The NFRC was established in 2002 to promote the construction and operation of nuclear reprocessing facilities. NFRC promotes reprocessing commercial spent nuclear fuel that is generated by commercial nuclear power plants.

Reprocessing dramatically reduces the amount of high-level radioactive waste that would have to be stored in a geologic repository. We also support reprocessing plutonium and highly enriched uranium from nuclear warheads into fuel for use in commercial nuclear power plants.

Monday, March 14, 2011

2nd Explosion at Nuclear Power Plant in Japan

Japan’s Fukushima Daiichi nuclear complex suffered a second explosion today, destroying an outer building at unit 3. Unit 3, a third reactor at the six-reactor facility, lost its cooling capacity just as Unit 1 did on Saturday.  Engineers are flooding both units with seawater and boron to prevent a meltdown.

The Center is concerned about the status of the spent fool pool, which contain used nuclear fuel.  These explosions could have compromised that fuel and could have spewed it into the surrounding environment.

Just as with Unit 1, the explosion at unit 3 did not damage the core containment structure.  These reactor vessel containment is quite robust, as is evident by remaining intact with a massive structural explosion right around it.  Both explosions resulted from a hydrogen build-up.   The hydrogen was produced by the exposure of the reactor’s fuel rods and their zirconium alloy casing to hot steam.  In normal conditions, the fuel rods would be covered and cooled by water.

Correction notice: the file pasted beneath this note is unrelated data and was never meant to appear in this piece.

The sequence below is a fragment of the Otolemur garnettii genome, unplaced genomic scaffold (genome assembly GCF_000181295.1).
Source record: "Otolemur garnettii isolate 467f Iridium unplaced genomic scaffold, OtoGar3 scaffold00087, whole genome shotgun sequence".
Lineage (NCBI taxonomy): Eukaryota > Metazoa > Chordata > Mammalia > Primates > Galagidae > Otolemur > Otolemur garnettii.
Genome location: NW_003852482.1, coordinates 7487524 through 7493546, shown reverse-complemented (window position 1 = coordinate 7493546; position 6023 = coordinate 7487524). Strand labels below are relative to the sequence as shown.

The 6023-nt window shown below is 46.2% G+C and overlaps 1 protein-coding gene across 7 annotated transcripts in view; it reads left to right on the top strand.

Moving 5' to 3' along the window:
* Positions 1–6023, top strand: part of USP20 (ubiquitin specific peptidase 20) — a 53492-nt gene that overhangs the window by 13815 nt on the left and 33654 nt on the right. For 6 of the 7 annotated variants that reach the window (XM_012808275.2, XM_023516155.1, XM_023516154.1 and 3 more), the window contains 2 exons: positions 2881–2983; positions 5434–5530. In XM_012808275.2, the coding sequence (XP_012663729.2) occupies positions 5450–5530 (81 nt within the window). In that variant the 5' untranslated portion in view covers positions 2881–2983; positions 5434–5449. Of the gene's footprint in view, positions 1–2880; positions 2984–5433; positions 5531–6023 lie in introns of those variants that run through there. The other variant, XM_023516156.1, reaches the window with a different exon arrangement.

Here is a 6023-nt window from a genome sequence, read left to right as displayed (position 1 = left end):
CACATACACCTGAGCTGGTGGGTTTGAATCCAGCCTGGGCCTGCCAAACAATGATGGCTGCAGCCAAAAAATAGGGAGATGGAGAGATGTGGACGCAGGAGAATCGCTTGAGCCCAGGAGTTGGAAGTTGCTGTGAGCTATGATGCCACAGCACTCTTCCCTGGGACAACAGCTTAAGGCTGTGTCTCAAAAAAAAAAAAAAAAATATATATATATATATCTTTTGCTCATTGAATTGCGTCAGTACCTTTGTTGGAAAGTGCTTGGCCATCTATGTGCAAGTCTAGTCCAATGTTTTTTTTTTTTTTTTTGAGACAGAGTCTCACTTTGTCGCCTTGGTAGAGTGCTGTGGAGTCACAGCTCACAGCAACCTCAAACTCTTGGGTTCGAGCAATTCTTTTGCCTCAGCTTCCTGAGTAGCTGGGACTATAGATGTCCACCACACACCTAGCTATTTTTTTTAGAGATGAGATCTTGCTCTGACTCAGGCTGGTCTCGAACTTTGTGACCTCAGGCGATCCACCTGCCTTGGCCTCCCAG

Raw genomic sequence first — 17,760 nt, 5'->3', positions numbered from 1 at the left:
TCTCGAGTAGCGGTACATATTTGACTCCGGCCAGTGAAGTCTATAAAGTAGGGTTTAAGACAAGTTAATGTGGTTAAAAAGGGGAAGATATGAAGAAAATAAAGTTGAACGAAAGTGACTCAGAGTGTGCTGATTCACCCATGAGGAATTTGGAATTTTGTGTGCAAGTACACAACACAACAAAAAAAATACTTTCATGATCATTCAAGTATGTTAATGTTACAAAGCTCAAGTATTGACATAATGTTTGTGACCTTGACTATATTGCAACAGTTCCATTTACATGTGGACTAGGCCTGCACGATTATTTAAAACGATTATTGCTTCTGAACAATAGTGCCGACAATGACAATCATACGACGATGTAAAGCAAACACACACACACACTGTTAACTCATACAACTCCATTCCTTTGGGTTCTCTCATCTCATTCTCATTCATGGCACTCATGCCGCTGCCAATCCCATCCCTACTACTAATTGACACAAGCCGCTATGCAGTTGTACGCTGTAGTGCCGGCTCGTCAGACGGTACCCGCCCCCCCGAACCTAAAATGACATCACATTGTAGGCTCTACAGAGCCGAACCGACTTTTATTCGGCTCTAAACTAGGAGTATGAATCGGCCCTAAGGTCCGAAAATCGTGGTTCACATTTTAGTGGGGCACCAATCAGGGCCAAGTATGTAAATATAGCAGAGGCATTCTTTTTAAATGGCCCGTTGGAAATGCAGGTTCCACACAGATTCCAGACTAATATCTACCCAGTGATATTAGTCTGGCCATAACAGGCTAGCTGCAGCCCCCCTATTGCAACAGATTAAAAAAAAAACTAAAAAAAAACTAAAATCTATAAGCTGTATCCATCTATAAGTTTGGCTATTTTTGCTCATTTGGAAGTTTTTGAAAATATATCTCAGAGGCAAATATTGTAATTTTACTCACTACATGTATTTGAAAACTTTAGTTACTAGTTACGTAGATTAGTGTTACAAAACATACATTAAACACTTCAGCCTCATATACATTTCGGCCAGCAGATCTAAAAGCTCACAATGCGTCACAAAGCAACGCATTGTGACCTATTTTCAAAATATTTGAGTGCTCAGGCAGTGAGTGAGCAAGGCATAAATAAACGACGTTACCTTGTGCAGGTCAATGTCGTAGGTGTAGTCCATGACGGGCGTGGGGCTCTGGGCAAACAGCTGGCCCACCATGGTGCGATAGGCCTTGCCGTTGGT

The blast injured 11 people, one seriously and Japan’s nuclear agency warned those within 12 miles to stay indoors.  Trace amounts of radioactive elements cesium-137 and iodine-131 have been detected outside the plant.

The Fukushima Daiichi unit 3 was built by Toshiba, using a GE design.  Last year, the unit began using some reprocessed fuel known as “mox,” a mixture of plutonium oxide and uranium oxide, produced from recycled material from nuclear weapons as part of a program known as “Megatons to Megawatts.”  (Wash Post, 3/13/2011)

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